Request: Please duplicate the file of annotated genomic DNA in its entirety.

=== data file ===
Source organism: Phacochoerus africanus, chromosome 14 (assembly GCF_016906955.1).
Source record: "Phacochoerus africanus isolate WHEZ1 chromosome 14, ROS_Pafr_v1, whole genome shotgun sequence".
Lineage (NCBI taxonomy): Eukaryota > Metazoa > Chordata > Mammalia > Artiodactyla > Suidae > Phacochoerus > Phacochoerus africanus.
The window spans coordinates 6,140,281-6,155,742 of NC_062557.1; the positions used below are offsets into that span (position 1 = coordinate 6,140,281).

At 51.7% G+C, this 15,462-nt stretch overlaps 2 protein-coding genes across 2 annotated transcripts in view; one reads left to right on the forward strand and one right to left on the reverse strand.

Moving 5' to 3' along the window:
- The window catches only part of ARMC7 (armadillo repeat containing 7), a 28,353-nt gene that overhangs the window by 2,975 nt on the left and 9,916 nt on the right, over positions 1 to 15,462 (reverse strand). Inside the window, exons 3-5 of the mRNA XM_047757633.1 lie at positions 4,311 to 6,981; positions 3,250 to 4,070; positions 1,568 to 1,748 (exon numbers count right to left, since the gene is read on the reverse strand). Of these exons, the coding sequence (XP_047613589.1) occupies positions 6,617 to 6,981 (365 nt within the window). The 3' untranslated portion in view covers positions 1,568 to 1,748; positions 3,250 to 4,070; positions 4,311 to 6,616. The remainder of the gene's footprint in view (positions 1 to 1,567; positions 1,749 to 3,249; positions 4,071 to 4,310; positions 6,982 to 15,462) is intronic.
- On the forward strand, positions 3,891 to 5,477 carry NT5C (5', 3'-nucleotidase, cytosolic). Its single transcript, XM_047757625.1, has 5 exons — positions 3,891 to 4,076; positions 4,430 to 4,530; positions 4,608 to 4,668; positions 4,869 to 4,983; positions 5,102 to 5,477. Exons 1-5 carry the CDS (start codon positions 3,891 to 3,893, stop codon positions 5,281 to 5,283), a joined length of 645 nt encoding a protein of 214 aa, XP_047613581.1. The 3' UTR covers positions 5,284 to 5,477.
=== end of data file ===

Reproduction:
Source organism: Phacochoerus africanus, chromosome 14 (assembly GCF_016906955.1).
Source record: "Phacochoerus africanus isolate WHEZ1 chromosome 14, ROS_Pafr_v1, whole genome shotgun sequence".
Lineage (NCBI taxonomy): Eukaryota > Metazoa > Chordata > Mammalia > Artiodactyla > Suidae > Phacochoerus > Phacochoerus africanus.
The window spans coordinates 6,140,281-6,155,742 of NC_062557.1; the positions used below are offsets into that span (position 1 = coordinate 6,140,281).

At 51.7% G+C, this 15,462-nt stretch overlaps 2 protein-coding genes across 2 annotated transcripts in view; one reads left to right on the forward strand and one right to left on the reverse strand.

Moving 5' to 3' along the window:
- The window catches only part of ARMC7 (armadillo repeat containing 7), a 28,353-nt gene that overhangs the window by 2,975 nt on the left and 9,916 nt on the right, over positions 1 to 15,462 (reverse strand). Inside the window, exons 3-5 of the mRNA XM_047757633.1 lie at positions 4,311 to 6,981; positions 3,250 to 4,070; positions 1,568 to 1,748 (exon numbers count right to left, since the gene is read on the reverse strand). Of these exons, the coding sequence (XP_047613589.1) occupies positions 6,617 to 6,981 (365 nt within the window). The 3' untranslated portion in view covers positions 1,568 to 1,748; positions 3,250 to 4,070; positions 4,311 to 6,616. The remainder of the gene's footprint in view (positions 1 to 1,567; positions 1,749 to 3,249; positions 4,071 to 4,310; positions 6,982 to 15,462) is intronic.
- On the forward strand, positions 3,891 to 5,477 carry NT5C (5', 3'-nucleotidase, cytosolic). Its single transcript, XM_047757625.1, has 5 exons — positions 3,891 to 4,076; positions 4,430 to 4,530; positions 4,608 to 4,668; positions 4,869 to 4,983; positions 5,102 to 5,477. Exons 1-5 carry the CDS (start codon positions 3,891 to 3,893, stop codon positions 5,281 to 5,283), a joined length of 645 nt encoding a protein of 214 aa, XP_047613581.1. The 3' UTR covers positions 5,284 to 5,477.